Farmers, Rice, and Markets

American rice farmers are a little ticked off that Iraq’s Grain Board has decided to stop buying American rice. Seems the Iraqis owe it to “us.”

“That’s just not right,” [Texas rice farmer Ray] Stoesser fumed. “If we’ve got some rice to sell, they ought to pay a premium for it just because this is the country that freed them.”

Apparently being subsidized by only one government isn’t sufficient to make a living.

About J@m3z Aitch

J@m3z Aitch is a two-bit college professor who'd rather be canoeing.
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2 Responses to Farmers, Rice, and Markets

  1. Troublesome Frog says:

    If I remember correctly, Iraqi state-sponsord businesses were subsidized by the Iraqi government by keeping exchange rates “stable” even after the dinar collapsed under the weight of sanctions. That is, if a state company needed to import cotton to make clothing, the government acted as a middle-man. It would pay the market rate to the foreign cotton supplier and charge the company a rate that would have been accurate at the old exchange rate, taking a loss in the process.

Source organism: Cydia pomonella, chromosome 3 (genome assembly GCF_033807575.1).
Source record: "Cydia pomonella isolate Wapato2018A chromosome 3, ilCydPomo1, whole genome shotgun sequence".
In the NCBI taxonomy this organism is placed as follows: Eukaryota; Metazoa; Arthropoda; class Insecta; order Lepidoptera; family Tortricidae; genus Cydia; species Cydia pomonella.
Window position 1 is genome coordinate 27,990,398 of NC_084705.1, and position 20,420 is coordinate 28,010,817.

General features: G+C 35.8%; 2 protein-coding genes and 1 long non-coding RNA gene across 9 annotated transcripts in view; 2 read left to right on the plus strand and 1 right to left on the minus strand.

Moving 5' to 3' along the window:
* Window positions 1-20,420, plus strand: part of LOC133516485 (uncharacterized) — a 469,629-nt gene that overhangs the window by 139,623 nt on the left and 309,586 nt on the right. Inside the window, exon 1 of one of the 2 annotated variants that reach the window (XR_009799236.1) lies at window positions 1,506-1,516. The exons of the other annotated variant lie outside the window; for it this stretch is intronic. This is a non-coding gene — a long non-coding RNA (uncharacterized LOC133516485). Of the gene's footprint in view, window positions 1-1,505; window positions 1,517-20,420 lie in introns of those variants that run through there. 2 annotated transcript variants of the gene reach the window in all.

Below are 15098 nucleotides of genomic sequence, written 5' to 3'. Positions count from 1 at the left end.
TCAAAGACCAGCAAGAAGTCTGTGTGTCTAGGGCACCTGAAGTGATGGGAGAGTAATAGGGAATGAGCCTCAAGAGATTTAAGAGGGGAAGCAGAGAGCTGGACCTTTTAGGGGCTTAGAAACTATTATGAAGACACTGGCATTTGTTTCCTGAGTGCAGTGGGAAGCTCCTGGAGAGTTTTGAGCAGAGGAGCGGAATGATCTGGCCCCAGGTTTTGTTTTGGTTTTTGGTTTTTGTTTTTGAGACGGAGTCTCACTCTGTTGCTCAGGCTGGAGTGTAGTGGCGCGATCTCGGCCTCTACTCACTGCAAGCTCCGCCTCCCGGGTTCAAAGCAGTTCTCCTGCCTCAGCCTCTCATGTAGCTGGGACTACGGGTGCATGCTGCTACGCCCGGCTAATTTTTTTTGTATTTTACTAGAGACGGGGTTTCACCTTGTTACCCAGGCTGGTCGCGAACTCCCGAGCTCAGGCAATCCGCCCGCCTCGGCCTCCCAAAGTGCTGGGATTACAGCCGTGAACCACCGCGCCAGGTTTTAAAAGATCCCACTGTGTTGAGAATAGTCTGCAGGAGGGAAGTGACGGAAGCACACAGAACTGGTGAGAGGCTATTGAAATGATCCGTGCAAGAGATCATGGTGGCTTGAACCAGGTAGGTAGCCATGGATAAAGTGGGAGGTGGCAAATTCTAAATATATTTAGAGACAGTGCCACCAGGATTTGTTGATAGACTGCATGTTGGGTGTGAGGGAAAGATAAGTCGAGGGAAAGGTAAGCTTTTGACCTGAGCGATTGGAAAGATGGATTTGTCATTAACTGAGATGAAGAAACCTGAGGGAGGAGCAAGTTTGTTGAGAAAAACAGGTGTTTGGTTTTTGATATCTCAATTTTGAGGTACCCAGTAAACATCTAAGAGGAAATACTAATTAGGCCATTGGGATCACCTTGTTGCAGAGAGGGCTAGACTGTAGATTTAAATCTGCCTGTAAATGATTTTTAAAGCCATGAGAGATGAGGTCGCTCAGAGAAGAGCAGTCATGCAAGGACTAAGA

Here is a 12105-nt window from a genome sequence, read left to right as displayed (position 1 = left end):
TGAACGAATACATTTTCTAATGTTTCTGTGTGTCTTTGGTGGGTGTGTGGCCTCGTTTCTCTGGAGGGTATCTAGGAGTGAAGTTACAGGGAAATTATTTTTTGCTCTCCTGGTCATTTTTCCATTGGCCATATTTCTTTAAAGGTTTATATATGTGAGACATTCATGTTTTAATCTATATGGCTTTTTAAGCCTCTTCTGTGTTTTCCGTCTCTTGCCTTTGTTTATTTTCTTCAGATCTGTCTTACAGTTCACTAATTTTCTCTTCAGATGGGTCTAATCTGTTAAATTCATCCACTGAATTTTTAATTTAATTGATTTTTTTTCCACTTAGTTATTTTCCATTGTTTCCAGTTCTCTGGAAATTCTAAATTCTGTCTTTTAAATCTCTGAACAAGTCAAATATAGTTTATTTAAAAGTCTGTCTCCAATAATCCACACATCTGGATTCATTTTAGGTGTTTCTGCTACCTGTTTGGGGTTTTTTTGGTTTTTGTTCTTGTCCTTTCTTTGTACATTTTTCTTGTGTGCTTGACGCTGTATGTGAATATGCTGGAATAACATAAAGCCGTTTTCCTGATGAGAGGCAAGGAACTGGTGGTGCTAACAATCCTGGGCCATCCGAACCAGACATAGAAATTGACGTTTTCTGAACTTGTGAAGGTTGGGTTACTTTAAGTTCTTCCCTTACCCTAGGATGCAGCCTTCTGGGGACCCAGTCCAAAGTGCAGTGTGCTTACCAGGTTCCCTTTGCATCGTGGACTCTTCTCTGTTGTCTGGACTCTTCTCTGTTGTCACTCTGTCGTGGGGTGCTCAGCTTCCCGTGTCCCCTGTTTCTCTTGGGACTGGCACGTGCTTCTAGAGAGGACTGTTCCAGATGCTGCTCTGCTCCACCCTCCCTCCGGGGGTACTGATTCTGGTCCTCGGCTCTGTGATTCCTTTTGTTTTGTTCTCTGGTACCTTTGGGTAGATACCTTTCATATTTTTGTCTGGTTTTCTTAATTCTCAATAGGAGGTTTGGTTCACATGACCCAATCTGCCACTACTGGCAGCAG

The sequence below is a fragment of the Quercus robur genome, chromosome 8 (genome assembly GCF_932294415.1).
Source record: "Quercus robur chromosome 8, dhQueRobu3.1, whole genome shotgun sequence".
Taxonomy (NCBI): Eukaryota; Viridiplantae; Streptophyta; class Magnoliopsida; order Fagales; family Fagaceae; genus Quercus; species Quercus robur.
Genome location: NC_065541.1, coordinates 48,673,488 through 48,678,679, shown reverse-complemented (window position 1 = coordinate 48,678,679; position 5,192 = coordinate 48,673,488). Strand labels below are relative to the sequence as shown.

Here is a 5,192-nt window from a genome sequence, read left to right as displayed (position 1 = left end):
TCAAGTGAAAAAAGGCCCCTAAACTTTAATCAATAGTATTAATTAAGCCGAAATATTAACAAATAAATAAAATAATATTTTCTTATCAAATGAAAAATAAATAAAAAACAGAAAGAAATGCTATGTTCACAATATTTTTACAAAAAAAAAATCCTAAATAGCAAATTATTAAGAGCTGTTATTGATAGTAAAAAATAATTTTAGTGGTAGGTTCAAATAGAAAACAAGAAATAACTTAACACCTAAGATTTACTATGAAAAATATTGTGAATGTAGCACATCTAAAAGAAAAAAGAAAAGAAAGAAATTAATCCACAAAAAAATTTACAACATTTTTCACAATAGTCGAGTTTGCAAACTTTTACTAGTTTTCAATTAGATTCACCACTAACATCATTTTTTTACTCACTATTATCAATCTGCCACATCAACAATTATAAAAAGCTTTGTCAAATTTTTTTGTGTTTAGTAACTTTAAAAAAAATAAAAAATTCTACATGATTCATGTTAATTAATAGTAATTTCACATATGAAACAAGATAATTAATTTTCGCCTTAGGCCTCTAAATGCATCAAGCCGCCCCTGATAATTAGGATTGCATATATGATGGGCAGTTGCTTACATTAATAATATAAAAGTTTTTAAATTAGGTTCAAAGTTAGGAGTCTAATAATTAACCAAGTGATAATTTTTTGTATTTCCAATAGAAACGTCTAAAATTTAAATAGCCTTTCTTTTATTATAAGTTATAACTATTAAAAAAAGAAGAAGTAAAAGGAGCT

This creates two interesting problems. First, when your smarter factory managers figure this out, they realize that simply reselling the raw goods at market prices is vastly more profitable than actually trying to add any value to them. Second, when the US took over and started trying to figure out which businesses could be salvaged, a lot of factory managers (presumably the ones not clever enough to notice the arbitrage opportunity) were stunned to find that their “profitable” factory was actually a huge money loser.

  2. James Hanley says:

    Interesting. I had not heard that.

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